of the services it provides is snow and leaf removal, but volunteers— and specifically, teenaged volunteers— are needed to make this initiative a success.
Two employees from the Town recently asked a group of pastors and ministry leaders meeting regularly in Beamsville, to help raise awareness of the programme to its representative churches.
Laura Ecker and Greg Hilts visited the pastoral gathering after approaching local schools left them still in need of volunteers for the programme, which is new to Beamsville, but has been in operation in other Niagara communities for at least six years.
“We haven't had much success to date,” Laura said at the meeting. “We've been advertising it in the paper, we’ve had our brochures out, and we’ve been to the schools.
“The schools are a bit hesitant to really promote it, just because they're not really controlling it. So we are just trying to get the word out, to anyone you know. It's a really great way for teens to get some community service hours, and just to help out in the community.”
Prospective volunteers would go through a training and orientation process where they would get a rundown of various safety procedures. They would then be paired up with a senior for the entire winter season, chosen from a computer database. Volunteers would be matched with someone as close to their homes as possible.
The goal of the project is to have snow cleared from walkways at the earliest possible moment. However Laura, referring to CSSN point person Laurie Elliott Leach, said, “She
understands that some volunteers probably would not be able to go until after dinner time, but we like to say within the 24 hours after the snowfall, just because it's safe, but also because the Town does have a bylaw that the sidewalks have to be cleared (by that time).
If the programme goes well, expansion to leaf removal next fall would be a possibility. The volunteer can decide if they would like to continue helping in that capacity with the senior.
Many of the benefits for volunteers would include work going towards community hours (for teens), development of communication skills, building of their self-esteem, meeting new people, and knowing that they are making a difference in their community. From a Christian perspective, it offers an opportunity to be a blessing to others.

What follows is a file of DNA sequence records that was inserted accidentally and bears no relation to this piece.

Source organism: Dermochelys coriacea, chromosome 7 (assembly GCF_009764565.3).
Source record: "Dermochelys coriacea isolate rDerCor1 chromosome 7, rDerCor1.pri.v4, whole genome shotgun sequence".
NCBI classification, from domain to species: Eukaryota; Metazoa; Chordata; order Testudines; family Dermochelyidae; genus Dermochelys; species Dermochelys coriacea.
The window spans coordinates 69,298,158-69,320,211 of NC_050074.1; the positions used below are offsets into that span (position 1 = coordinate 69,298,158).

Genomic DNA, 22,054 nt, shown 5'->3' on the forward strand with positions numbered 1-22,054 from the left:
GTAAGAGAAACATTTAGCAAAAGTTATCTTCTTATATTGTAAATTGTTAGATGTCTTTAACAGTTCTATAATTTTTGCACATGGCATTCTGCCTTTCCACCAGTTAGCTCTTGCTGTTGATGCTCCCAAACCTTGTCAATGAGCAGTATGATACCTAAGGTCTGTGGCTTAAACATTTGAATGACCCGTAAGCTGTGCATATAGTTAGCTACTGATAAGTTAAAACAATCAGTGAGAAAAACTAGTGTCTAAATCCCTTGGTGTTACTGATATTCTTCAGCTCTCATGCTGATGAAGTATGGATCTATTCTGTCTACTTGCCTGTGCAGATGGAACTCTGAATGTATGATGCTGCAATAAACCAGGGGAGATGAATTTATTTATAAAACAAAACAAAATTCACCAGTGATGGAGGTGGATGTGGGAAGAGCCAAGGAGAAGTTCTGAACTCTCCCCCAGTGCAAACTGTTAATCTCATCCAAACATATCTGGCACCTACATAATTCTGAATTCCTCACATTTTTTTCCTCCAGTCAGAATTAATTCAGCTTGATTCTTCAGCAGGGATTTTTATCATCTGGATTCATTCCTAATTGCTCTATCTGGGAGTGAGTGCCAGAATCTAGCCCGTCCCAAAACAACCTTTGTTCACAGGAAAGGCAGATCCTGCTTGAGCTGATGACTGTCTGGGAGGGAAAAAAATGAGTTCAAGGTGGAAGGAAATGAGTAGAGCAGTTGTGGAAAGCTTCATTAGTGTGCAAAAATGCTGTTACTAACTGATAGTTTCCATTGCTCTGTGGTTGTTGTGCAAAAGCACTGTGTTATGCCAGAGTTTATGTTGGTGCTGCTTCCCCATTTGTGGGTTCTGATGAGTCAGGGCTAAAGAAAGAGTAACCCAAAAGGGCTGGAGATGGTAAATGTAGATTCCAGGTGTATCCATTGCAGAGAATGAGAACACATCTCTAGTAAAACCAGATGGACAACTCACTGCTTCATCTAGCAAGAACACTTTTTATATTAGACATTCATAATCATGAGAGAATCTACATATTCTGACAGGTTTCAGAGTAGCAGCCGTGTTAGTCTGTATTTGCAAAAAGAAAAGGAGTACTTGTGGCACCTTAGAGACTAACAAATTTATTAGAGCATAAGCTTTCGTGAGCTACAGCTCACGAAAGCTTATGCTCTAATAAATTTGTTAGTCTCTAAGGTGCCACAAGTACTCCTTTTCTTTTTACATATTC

According to information on the CSSN website, one in three seniors fall each year. Seniors also injured at home more than any other location.
The two employees came to the ministry collective for another reason as well. According to Greg, Lincoln mayor Sandra Easton told them to approach the group after the area schools didn’t offer the level of commitment they were hoping for. “The mayor put us in your direction. She really wanted us to focus on youth. That was a big stressor for her. She wanted us to reach out, and that's why we're here. She’s really pushing it.”
“The mayor is very passionate about this,” Laura added, “so I know that she's really big on getting you involved. It’s a priority for her.”
Greg commented on the lack of enthusiasm from the local schools. “For the most part, the schools— where you’d think that since their kids have to put in 40 hours of community service, they’d be pushing something like this, because it's relatively easy— they're not pushing it at all. We went to the school and presented it just the way we are right now, and provided pamphlets and information.”
Laura was able to see to an extent why the schools have shown reluctance. “They're just not big on pushing it because they don't want the kids be alone with one person. They just don't want to really promote it because they can't monitor it.”
But Noel Walker, pastor of Tintern Church of Christ, did not share that concern. “Each of the people involved is vetted through Community support services, each of the kids is themselves vetted. The risk factor it Is way low.
“I think it's a great, great program, and a great opportunity for kids to get to know people in the neighbourhood. I got our youth group at the church where I’m at, and I can share this with them, and channel people through to Laurie.”
Erik Burdan of Tree of Life Church in Smithville agreed. “I think it's a simple program, and a great way to get kids to serve.”
Laura stressed that since one volunteer (or a volunteer and friend/ relative) would be assigned to one house for the duration of the winter, long lasting relationships can be built. “If it works in the winter, they can go back and rake leaves in the fall. I would hope that they would build a connection.”
Anyone interested in volunteering, getting more information, or even joining the list of recipients of this programme, can cal Laurie at (905) 682-3800, ext. 28, email her at firstname.lastname@example.org. More information, as well as registration forms, can also be found on the Snow Buddies page, on the CSSN website.
Greg Hilts (l) and Laura Ecker of the Town of Lincoln.
"It's a really great way for teens to get some community service hours, and just to help out in the community." (Laura Ecker)
Town of Lincoln asking area churches to join them in serving seniors
Promoting God's work, sharing God's resources
Church youth groups in the Beamsville area have an opportunity to partner
with the Town of Lincoln and serve its senior population, through the Community Support Services of Niagara’s Leaf and Snow Buddies Programme.
This is a programme offered by CSSN, a volunteer-based not-for-profit agency that, according its website, provides “comprehensive client-driven community support services to help seniors and adults with disabilities live independently in their own homes.” One
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